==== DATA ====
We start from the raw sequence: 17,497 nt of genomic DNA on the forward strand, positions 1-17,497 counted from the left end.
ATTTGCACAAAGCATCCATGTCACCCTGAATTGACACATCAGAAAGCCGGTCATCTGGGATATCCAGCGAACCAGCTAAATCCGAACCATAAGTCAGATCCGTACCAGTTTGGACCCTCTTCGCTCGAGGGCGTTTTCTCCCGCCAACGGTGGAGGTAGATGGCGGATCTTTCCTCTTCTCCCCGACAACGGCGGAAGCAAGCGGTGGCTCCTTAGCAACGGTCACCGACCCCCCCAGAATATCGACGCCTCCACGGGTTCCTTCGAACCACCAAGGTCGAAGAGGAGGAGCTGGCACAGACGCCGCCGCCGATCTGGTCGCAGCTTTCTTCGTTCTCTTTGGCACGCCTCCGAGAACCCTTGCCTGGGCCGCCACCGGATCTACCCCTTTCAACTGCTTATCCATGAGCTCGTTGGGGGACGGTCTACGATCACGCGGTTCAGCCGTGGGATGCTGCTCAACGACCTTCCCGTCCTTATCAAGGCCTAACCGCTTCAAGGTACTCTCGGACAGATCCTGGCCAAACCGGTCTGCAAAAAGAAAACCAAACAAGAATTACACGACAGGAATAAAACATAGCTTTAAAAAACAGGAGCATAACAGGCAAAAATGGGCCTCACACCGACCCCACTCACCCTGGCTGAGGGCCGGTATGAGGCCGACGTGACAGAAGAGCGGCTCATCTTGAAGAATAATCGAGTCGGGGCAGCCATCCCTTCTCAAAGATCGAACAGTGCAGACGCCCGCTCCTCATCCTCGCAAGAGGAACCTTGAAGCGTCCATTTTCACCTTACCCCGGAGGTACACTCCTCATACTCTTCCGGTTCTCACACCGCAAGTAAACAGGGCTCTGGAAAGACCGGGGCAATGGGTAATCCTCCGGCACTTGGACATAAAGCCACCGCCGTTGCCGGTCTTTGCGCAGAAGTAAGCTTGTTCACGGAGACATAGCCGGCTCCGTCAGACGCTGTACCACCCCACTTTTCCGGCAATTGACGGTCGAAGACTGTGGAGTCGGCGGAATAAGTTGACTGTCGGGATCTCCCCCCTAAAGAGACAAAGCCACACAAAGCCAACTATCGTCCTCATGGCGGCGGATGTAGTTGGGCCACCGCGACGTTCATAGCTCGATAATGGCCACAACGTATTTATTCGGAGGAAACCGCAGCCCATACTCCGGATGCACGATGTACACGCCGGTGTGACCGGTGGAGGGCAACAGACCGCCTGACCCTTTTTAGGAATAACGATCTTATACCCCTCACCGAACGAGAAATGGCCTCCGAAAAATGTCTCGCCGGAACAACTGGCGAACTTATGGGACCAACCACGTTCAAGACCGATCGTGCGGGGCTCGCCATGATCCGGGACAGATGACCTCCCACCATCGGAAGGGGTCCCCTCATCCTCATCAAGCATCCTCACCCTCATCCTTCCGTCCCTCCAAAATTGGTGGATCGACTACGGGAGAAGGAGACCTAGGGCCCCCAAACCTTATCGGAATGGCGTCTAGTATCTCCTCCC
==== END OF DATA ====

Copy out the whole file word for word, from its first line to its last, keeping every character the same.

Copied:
We start from the raw sequence: 17,497 nt of genomic DNA on the forward strand, positions 1-17,497 counted from the left end.
ATTTGCACAAAGCATCCATGTCACCCTGAATTGACACATCAGAAAGCCGGTCATCTGGGATATCCAGCGAACCAGCTAAATCCGAACCATAAGTCAGATCCGTACCAGTTTGGACCCTCTTCGCTCGAGGGCGTTTTCTCCCGCCAACGGTGGAGGTAGATGGCGGATCTTTCCTCTTCTCCCCGACAACGGCGGAAGCAAGCGGTGGCTCCTTAGCAACGGTCACCGACCCCCCCAGAATATCGACGCCTCCACGGGTTCCTTCGAACCACCAAGGTCGAAGAGGAGGAGCTGGCACAGACGCCGCCGCCGATCTGGTCGCAGCTTTCTTCGTTCTCTTTGGCACGCCTCCGAGAACCCTTGCCTGGGCCGCCACCGGATCTACCCCTTTCAACTGCTTATCCATGAGCTCGTTGGGGGACGGTCTACGATCACGCGGTTCAGCCGTGGGATGCTGCTCAACGACCTTCCCGTCCTTATCAAGGCCTAACCGCTTCAAGGTACTCTCGGACAGATCCTGGCCAAACCGGTCTGCAAAAAGAAAACCAAACAAGAATTACACGACAGGAATAAAACATAGCTTTAAAAAACAGGAGCATAACAGGCAAAAATGGGCCTCACACCGACCCCACTCACCCTGGCTGAGGGCCGGTATGAGGCCGACGTGACAGAAGAGCGGCTCATCTTGAAGAATAATCGAGTCGGGGCAGCCATCCCTTCTCAAAGATCGAACAGTGCAGACGCCCGCTCCTCATCCTCGCAAGAGGAACCTTGAAGCGTCCATTTTCACCTTACCCCGGAGGTACACTCCTCATACTCTTCCGGTTCTCACACCGCAAGTAAACAGGGCTCTGGAAAGACCGGGGCAATGGGTAATCCTCCGGCACTTGGACATAAAGCCACCGCCGTTGCCGGTCTTTGCGCAGAAGTAAGCTTGTTCACGGAGACATAGCCGGCTCCGTCAGACGCTGTACCACCCCACTTTTCCGGCAATTGACGGTCGAAGACTGTGGAGTCGGCGGAATAAGTTGACTGTCGGGATCTCCCCCCTAAAGAGACAAAGCCACACAAAGCCAACTATCGTCCTCATGGCGGCGGATGTAGTTGGGCCACCGCGACGTTCATAGCTCGATAATGGCCACAACGTATTTATTCGGAGGAAACCGCAGCCCATACTCCGGATGCACGATGTACACGCCGGTGTGACCGGTGGAGGGCAACAGACCGCCTGACCCTTTTTAGGAATAACGATCTTATACCCCTCACCGAACGAGAAATGGCCTCCGAAAAATGTCTCGCCGGAACAACTGGCGAACTTATGGGACCAACCACGTTCAAGACCGATCGTGCGGGGCTCGCCATGATCCGGGACAGATGACCTCCCACCATCGGAAGGGGTCCCCTCATCCTCATCAAGCATCCTCACCCTCATCCTTCCGTCCCTCCAAAATTGGTGGATCGACTACGGGAGAAGGAGACCTAGGGCCCCCAAACCTTATCGGAATGGCGTCTAGTATCTCCTCCC